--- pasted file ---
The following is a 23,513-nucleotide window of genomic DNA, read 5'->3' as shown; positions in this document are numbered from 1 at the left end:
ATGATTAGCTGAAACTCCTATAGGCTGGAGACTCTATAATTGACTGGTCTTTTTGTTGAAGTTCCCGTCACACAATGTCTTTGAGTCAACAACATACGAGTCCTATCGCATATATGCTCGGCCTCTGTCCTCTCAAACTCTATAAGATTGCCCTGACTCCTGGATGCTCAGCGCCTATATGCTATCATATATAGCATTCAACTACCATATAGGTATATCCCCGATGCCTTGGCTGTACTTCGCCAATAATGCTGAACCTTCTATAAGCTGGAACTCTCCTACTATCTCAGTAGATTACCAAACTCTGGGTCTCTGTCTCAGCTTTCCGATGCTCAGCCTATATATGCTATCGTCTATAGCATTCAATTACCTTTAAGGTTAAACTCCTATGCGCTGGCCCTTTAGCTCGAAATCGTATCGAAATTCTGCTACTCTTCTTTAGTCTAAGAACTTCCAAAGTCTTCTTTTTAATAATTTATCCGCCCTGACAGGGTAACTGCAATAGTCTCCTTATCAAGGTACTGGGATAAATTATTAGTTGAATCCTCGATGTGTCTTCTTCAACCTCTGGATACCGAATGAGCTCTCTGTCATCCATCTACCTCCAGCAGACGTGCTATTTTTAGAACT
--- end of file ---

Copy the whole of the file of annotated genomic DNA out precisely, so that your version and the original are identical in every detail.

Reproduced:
The following is a 23,513-nucleotide window of genomic DNA, read 5'->3' as shown; positions in this document are numbered from 1 at the left end:
ATGATTAGCTGAAACTCCTATAGGCTGGAGACTCTATAATTGACTGGTCTTTTTGTTGAAGTTCCCGTCACACAATGTCTTTGAGTCAACAACATACGAGTCCTATCGCATATATGCTCGGCCTCTGTCCTCTCAAACTCTATAAGATTGCCCTGACTCCTGGATGCTCAGCGCCTATATGCTATCATATATAGCATTCAACTACCATATAGGTATATCCCCGATGCCTTGGCTGTACTTCGCCAATAATGCTGAACCTTCTATAAGCTGGAACTCTCCTACTATCTCAGTAGATTACCAAACTCTGGGTCTCTGTCTCAGCTTTCCGATGCTCAGCCTATATATGCTATCGTCTATAGCATTCAATTACCTTTAAGGTTAAACTCCTATGCGCTGGCCCTTTAGCTCGAAATCGTATCGAAATTCTGCTACTCTTCTTTAGTCTAAGAACTTCCAAAGTCTTCTTTTTAATAATTTATCCGCCCTGACAGGGTAACTGCAATAGTCTCCTTATCAAGGTACTGGGATAAATTATTAGTTGAATCCTCGATGTGTCTTCTTCAACCTCTGGATACCGAATGAGCTCTCTGTCATCCATCTACCTCCAGCAGACGTGCTATTTTTAGAACT